Hot off the (online) presses: the first annual Year-End Market Report produced by MCEDC. How does the employment rate in Montgomery County compare to the state? What are the biggest business highlights from last year? How does the future look for the county? Find these answers, and more.
Emergent BioSolutions Inc. (NYSE:EBS) today announced that it has received a task order from the Biomedical Advanced Research and Development Authority (BARDA) valued at up to $30.5 million to develop monoclonal antibody therapeutics for viral hemorrhagic fever. This task order will utilize the company’s Center for Innovation in Advanced Development and Manufacturing (CIADM) facility located in Baltimore, Maryland. Using monoclonal antibodies from Mapp Biopharmaceutical Inc., the company will conduct technology transfer of process materials and information, perform process and analytical method development, execute small-scale production runs, and perform cGMP cell banking leading to cGMP manufacture of bulk drug substance. The task order consists of a 36-month period of performance with a base task order valued at $7.4 million and options that, if executed, will bring the total task order value over three years to up to $30.5 million.
Which state has the nation’s most research-intensive economy? California? Massachusetts? North Carolina?
Actually it’s Maryland. A greater portion of Maryland’s economy comes from private, federal, and university research spending than any state (with the exception of rural New Mexico with its two large federal labs). But not enough of us recognize that.
Researchers from the University of Maryland College Park (UMD) and Baltimore (UMB) campuses have developed a blood test that could help doctors more quickly diagnose schizophrenia and other disorders. Their study, "Redox Probing for Chemical Information of Oxidative Stress," was recently published in the journal Analytical Chemistry.
"We hope our new technique will allow a more rapid detection and intervention for schizophrenia, and ultimately lead to better outcomes," said Gregory Payne, one of the authors and a joint professor with UMD's Fischell Department of Bioengineering (BIOE) and the Institute for Bioscience and Biotechnology Research (IBBR).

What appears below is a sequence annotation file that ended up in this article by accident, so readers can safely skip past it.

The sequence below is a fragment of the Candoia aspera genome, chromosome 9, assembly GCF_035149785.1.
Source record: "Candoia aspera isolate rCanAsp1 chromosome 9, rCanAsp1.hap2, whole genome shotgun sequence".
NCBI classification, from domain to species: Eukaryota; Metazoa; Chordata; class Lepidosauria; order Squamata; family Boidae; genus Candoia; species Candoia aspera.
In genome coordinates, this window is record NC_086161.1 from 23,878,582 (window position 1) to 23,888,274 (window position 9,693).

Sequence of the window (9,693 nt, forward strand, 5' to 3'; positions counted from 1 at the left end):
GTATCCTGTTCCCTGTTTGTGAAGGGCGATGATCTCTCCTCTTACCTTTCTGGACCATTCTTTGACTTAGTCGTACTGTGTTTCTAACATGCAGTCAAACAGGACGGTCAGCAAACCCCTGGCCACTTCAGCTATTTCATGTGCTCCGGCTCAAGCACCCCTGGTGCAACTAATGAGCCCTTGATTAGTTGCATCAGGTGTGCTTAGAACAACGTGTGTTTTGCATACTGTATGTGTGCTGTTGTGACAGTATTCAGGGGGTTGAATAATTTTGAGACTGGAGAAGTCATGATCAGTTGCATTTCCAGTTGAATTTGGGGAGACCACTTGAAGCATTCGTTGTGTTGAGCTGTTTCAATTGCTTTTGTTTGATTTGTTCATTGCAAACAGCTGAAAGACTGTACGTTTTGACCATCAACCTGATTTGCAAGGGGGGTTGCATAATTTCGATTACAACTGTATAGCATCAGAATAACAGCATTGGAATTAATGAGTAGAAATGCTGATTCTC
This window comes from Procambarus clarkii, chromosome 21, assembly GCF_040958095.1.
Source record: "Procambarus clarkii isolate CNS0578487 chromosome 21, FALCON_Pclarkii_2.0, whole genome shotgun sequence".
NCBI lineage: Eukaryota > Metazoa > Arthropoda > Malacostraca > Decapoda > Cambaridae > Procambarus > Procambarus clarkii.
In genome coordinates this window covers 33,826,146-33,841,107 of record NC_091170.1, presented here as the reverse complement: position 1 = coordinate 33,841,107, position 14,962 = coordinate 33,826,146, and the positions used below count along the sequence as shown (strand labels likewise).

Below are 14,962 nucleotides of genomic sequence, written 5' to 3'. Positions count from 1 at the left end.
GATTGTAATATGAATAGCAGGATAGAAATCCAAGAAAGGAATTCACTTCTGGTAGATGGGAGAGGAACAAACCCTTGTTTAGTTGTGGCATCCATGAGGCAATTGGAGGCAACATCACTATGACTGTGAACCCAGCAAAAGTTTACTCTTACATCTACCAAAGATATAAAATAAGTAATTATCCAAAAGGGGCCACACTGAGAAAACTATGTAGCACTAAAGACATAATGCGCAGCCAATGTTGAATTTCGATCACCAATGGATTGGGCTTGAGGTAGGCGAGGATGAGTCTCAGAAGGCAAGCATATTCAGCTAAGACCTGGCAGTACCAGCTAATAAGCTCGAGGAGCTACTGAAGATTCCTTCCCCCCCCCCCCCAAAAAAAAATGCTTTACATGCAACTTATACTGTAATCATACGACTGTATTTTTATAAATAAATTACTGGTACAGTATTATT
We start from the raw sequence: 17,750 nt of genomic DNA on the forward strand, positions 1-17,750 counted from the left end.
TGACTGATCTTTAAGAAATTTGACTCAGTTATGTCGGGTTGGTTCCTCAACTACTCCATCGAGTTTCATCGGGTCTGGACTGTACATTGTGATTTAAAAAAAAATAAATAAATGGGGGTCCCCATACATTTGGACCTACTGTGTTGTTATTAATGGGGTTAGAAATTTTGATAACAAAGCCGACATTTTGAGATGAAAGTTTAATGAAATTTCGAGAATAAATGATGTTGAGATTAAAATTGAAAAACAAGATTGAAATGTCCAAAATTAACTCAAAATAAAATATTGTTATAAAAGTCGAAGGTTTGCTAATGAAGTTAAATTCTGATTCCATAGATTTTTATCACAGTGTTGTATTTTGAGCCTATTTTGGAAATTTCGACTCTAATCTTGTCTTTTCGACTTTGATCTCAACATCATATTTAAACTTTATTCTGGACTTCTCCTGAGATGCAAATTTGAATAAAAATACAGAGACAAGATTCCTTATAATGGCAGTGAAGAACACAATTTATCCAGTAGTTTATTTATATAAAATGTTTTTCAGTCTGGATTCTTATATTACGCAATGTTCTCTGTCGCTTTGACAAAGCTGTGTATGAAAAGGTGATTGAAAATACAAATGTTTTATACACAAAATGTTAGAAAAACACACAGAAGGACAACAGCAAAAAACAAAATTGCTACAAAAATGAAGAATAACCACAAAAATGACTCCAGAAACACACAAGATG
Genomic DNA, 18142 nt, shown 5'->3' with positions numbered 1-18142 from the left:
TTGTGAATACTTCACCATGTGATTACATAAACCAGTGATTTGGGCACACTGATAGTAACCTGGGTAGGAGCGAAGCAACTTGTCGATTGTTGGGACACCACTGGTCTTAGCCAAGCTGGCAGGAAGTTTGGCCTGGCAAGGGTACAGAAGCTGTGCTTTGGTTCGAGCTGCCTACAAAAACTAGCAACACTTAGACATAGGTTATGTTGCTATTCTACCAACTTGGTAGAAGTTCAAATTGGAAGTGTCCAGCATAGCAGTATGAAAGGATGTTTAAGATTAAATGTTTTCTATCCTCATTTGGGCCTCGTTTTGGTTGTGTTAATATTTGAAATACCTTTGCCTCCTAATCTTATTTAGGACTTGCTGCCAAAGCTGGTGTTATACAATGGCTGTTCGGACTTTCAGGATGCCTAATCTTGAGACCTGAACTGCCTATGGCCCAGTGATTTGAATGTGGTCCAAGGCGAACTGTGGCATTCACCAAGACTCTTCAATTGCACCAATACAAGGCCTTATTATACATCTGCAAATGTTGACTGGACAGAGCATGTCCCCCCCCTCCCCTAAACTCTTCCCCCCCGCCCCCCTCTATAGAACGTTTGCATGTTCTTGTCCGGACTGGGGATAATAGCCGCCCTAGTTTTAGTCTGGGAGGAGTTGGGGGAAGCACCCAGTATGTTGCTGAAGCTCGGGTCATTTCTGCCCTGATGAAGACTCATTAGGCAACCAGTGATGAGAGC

Gynecological surgery device developer SurgiGyn said today it inked an exclusive license arrangement with the University of Maryland, Baltimore for laparoscopic surgical device technology developed at the University.
The Baltimore, Md.-based company said it also closed a seed round of funding from UM Ventures and a private investor, with funds slated to support accelerated development of its uterine electrosurgical device
On the first two days of February, I testified before Maryland legislative committees in support of Governor Larry Hogan's FY 2018 budget proposal for the University System of Maryland (USM).
Governor Hogan has proposed state support for USM of $1.35 billion. This is an increase of $26.6 million --- or approximately 2 percent --- over the final FY 2017 budget, which includes the November Board of Public Works reduction of $14.2 million.
Build the MoCo STEM community by attending this free event for educators from pre-K to college, business leaders and employers, County Councilmembers, county government leaders and service providers, industry practitioners, interested parents and students. We are showcasing best practices, laying out a vision and asking for input on an effective STEM engagement strategy for Montgomery County.
12:30pm - 1pm: Networking and STEM Demonstrations